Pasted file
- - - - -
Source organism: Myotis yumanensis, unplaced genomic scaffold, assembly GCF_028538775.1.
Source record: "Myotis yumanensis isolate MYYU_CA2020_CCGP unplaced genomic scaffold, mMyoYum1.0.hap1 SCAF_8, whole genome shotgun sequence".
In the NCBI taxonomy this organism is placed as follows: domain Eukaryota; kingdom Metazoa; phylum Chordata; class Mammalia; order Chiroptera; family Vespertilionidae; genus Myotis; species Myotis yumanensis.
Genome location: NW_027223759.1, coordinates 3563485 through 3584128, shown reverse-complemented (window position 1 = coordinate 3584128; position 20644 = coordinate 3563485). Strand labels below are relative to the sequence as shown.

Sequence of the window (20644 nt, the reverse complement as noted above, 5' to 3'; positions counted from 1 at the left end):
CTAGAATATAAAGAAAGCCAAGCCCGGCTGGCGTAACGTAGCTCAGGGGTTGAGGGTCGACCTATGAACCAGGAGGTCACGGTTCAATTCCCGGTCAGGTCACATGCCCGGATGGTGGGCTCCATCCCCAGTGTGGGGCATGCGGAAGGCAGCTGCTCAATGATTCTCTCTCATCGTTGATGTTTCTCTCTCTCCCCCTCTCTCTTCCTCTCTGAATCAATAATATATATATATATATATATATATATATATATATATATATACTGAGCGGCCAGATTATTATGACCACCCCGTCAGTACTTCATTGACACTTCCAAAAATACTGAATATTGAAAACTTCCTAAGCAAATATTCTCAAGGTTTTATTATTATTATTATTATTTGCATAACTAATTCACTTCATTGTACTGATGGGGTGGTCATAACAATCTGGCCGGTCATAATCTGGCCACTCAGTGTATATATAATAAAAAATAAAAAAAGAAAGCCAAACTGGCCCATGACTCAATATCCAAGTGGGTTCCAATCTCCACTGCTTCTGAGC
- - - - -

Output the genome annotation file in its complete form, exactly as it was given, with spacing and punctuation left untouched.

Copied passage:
Source organism: Myotis yumanensis, unplaced genomic scaffold, assembly GCF_028538775.1.
Source record: "Myotis yumanensis isolate MYYU_CA2020_CCGP unplaced genomic scaffold, mMyoYum1.0.hap1 SCAF_8, whole genome shotgun sequence".
In the NCBI taxonomy this organism is placed as follows: domain Eukaryota; kingdom Metazoa; phylum Chordata; class Mammalia; order Chiroptera; family Vespertilionidae; genus Myotis; species Myotis yumanensis.
Genome location: NW_027223759.1, coordinates 3563485 through 3584128, shown reverse-complemented (window position 1 = coordinate 3584128; position 20644 = coordinate 3563485). Strand labels below are relative to the sequence as shown.

Sequence of the window (20644 nt, the reverse complement as noted above, 5' to 3'; positions counted from 1 at the left end):
CTAGAATATAAAGAAAGCCAAGCCCGGCTGGCGTAACGTAGCTCAGGGGTTGAGGGTCGACCTATGAACCAGGAGGTCACGGTTCAATTCCCGGTCAGGTCACATGCCCGGATGGTGGGCTCCATCCCCAGTGTGGGGCATGCGGAAGGCAGCTGCTCAATGATTCTCTCTCATCGTTGATGTTTCTCTCTCTCCCCCTCTCTCTTCCTCTCTGAATCAATAATATATATATATATATATATATATATATATATATATATATACTGAGCGGCCAGATTATTATGACCACCCCGTCAGTACTTCATTGACACTTCCAAAAATACTGAATATTGAAAACTTCCTAAGCAAATATTCTCAAGGTTTTATTATTATTATTATTATTTGCATAACTAATTCACTTCATTGTACTGATGGGGTGGTCATAACAATCTGGCCGGTCATAATCTGGCCACTCAGTGTATATATAATAAAAAATAAAAAAAGAAAGCCAAACTGGCCCATGACTCAATATCCAAGTGGGTTCCAATCTCCACTGCTTCTGAGC